Silesia (Polish: Śląsk, Czech: Slezsko) is a historical landscape, which today is mainly located in the extreme southwest of Poland, but in parts also on the territory of Germany and the Czech Republic. By far the most significant river is the Oder. To the south, Silesia is bordered mainly by the Sudeten and Beskid mountain ranges. Today, almost 8 million people live in Silesia. The largest cities in the region are Wrocław, Opole and Katowice. Before 1945, most of the region was part of Prussia for two hundred years, and before the Silesian Wars (from 1740) it was part of the Habsburg Empire for almost as many years. Silesia is classified into Upper and Lower Silesia.
Poland is a state in Central Eastern Europe and is home to approximately 38 million people. The country is the sixth largest member state of the European Union. The capital and biggest city of Poland is Warsaw. Poland is made up of 16 voivodships. The largest river in the country is the Vistula (Polish: Wisła).
Upper Silesia (Polish Górny Śląsk, Czech Horní Slezsko) is the southeastern part of Silesia in modern Poland and the Czech Republic. The area lies on the Odra River and a part of the eastern Sudeten Mountains. Opole (Polish: Oppeln) is regarded as the historical capital of Upper Silesia.
The purpose of the blog is not to give a chronological outline of Silesian history, nor to explain major political events, but rather to focus on exemplary individual life stories and single events, report on them and put them into their historical context. On the basis of exhibits and archival materials from the collections of HAUS SCHLESIEN and some of its foreign partner museums, the aim is to tell about everyday and family life, about culture, economy and politics, and about the joys and sufferings of the people of Silesia in the period between the Empire and the People's Republic. The aim is to make the stories behind the objects visible and to give the silent witnesses a voice.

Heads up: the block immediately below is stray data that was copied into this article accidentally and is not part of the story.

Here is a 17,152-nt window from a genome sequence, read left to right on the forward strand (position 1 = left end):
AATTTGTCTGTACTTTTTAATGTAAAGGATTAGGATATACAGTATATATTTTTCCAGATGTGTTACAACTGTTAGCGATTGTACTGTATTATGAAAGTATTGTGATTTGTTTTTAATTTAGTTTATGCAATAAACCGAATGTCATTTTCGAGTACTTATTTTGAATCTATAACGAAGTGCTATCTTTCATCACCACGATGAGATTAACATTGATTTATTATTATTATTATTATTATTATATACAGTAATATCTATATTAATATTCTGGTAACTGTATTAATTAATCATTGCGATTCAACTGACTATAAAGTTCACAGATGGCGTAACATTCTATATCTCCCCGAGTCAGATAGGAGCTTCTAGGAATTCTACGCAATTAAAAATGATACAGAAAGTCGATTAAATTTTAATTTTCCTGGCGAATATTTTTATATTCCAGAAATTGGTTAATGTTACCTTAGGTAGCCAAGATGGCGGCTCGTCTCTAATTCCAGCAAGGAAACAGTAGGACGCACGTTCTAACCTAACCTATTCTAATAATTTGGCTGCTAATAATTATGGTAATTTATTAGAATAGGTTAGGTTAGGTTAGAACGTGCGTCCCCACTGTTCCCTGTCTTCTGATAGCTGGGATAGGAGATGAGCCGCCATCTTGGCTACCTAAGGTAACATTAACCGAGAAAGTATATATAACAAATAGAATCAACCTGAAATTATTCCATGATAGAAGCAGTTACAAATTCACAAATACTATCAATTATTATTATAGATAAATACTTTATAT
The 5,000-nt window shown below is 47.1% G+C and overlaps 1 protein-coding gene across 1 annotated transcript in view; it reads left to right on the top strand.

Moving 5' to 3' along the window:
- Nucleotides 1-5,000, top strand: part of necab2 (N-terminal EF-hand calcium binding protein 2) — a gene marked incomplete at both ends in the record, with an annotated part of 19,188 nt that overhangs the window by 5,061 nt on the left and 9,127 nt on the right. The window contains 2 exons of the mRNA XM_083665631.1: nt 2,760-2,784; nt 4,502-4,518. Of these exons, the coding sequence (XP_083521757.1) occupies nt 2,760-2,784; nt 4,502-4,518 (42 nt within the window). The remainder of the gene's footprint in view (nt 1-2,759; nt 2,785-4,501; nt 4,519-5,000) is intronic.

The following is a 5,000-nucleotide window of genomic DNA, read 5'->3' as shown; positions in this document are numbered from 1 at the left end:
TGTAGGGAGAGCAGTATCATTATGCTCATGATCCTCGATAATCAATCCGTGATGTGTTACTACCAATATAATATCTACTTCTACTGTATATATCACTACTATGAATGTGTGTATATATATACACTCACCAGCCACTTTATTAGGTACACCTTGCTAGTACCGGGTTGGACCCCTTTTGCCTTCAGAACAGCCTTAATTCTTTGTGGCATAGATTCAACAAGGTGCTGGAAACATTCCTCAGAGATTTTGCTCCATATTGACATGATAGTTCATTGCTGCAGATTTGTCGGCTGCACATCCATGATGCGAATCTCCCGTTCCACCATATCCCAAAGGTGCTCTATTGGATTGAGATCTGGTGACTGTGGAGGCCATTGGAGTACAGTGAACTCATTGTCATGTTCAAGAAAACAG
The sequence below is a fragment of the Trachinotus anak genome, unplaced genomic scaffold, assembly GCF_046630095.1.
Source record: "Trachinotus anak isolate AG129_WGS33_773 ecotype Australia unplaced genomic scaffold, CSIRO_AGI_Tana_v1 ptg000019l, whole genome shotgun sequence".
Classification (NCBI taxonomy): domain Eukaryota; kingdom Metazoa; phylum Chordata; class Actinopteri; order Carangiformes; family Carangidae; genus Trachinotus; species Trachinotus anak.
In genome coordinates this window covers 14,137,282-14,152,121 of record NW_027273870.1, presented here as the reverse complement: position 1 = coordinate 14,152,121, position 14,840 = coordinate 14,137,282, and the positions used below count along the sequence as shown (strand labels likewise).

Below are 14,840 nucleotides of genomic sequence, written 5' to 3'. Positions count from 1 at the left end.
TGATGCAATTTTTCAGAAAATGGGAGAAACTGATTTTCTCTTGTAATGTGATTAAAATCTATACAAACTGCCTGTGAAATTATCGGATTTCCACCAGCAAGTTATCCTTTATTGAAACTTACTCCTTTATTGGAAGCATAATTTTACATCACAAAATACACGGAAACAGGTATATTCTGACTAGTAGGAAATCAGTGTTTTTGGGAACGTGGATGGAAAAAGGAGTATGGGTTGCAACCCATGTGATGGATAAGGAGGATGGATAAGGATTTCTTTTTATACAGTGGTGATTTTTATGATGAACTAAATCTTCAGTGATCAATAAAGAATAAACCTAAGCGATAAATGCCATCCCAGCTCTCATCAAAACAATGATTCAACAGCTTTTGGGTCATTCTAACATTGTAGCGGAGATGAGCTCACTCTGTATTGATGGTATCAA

A further aim of the blog is to offer an opportunity to capture a range of very different perspectives through individual, personal stories, and thus to provide a multifaceted view of the everyday life, culture and history of Silesia in the first half of the 20th century. In addition, it shows the potential of the museum collections and draws attention to the important role that even comparatively unspectacular exhibits can have in conveying information, helping us to understand how everyday objects can also be worth collecting.